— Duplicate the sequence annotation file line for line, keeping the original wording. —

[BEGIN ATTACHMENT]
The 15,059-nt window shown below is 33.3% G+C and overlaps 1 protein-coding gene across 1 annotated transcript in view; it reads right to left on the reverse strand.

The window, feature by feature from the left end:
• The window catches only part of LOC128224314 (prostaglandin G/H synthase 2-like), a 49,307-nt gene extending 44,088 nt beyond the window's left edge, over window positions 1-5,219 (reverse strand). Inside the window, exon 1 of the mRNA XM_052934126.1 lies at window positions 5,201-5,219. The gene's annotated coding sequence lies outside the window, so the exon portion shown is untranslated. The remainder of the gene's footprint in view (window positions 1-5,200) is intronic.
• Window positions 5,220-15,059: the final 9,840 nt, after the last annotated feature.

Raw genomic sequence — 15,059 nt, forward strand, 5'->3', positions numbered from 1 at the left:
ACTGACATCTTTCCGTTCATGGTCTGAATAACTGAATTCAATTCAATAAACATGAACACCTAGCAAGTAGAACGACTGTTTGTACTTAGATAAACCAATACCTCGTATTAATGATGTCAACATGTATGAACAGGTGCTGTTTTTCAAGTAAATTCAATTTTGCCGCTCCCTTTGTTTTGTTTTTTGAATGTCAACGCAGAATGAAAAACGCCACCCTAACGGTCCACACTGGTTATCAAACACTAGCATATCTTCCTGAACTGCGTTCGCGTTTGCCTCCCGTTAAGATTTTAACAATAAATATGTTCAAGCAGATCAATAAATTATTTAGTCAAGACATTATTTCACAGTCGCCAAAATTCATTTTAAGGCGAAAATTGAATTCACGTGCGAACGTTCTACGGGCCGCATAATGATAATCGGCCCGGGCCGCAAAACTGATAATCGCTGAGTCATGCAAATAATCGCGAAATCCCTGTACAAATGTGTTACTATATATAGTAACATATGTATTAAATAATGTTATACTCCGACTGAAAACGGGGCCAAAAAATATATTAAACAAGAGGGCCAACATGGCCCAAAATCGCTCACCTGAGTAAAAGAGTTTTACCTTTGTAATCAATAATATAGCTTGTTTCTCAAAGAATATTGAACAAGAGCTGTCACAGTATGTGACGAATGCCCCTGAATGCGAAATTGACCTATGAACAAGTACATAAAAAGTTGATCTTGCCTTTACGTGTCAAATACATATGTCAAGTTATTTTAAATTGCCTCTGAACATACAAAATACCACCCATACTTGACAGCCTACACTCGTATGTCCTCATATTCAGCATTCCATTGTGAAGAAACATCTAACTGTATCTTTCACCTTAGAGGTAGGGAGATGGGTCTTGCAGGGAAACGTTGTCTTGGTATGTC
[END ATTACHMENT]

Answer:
The 15,059-nt window shown below is 33.3% G+C and overlaps 1 protein-coding gene across 1 annotated transcript in view; it reads right to left on the reverse strand.

The window, feature by feature from the left end:
• The window catches only part of LOC128224314 (prostaglandin G/H synthase 2-like), a 49,307-nt gene extending 44,088 nt beyond the window's left edge, over window positions 1-5,219 (reverse strand). Inside the window, exon 1 of the mRNA XM_052934126.1 lies at window positions 5,201-5,219. The gene's annotated coding sequence lies outside the window, so the exon portion shown is untranslated. The remainder of the gene's footprint in view (window positions 1-5,200) is intronic.
• Window positions 5,220-15,059: the final 9,840 nt, after the last annotated feature.

Raw genomic sequence — 15,059 nt, forward strand, 5'->3', positions numbered from 1 at the left:
ACTGACATCTTTCCGTTCATGGTCTGAATAACTGAATTCAATTCAATAAACATGAACACCTAGCAAGTAGAACGACTGTTTGTACTTAGATAAACCAATACCTCGTATTAATGATGTCAACATGTATGAACAGGTGCTGTTTTTCAAGTAAATTCAATTTTGCCGCTCCCTTTGTTTTGTTTTTTGAATGTCAACGCAGAATGAAAAACGCCACCCTAACGGTCCACACTGGTTATCAAACACTAGCATATCTTCCTGAACTGCGTTCGCGTTTGCCTCCCGTTAAGATTTTAACAATAAATATGTTCAAGCAGATCAATAAATTATTTAGTCAAGACATTATTTCACAGTCGCCAAAATTCATTTTAAGGCGAAAATTGAATTCACGTGCGAACGTTCTACGGGCCGCATAATGATAATCGGCCCGGGCCGCAAAACTGATAATCGCTGAGTCATGCAAATAATCGCGAAATCCCTGTACAAATGTGTTACTATATATAGTAACATATGTATTAAATAATGTTATACTCCGACTGAAAACGGGGCCAAAAAATATATTAAACAAGAGGGCCAACATGGCCCAAAATCGCTCACCTGAGTAAAAGAGTTTTACCTTTGTAATCAATAATATAGCTTGTTTCTCAAAGAATATTGAACAAGAGCTGTCACAGTATGTGACGAATGCCCCTGAATGCGAAATTGACCTATGAACAAGTACATAAAAAGTTGATCTTGCCTTTACGTGTCAAATACATATGTCAAGTTATTTTAAATTGCCTCTGAACATACAAAATACCACCCATACTTGACAGCCTACACTCGTATGTCCTCATATTCAGCATTCCATTGTGAAGAAACATCTAACTGTATCTTTCACCTTAGAGGTAGGGAGATGGGTCTTGCAGGGAAACGTTGTCTTGGTATGTC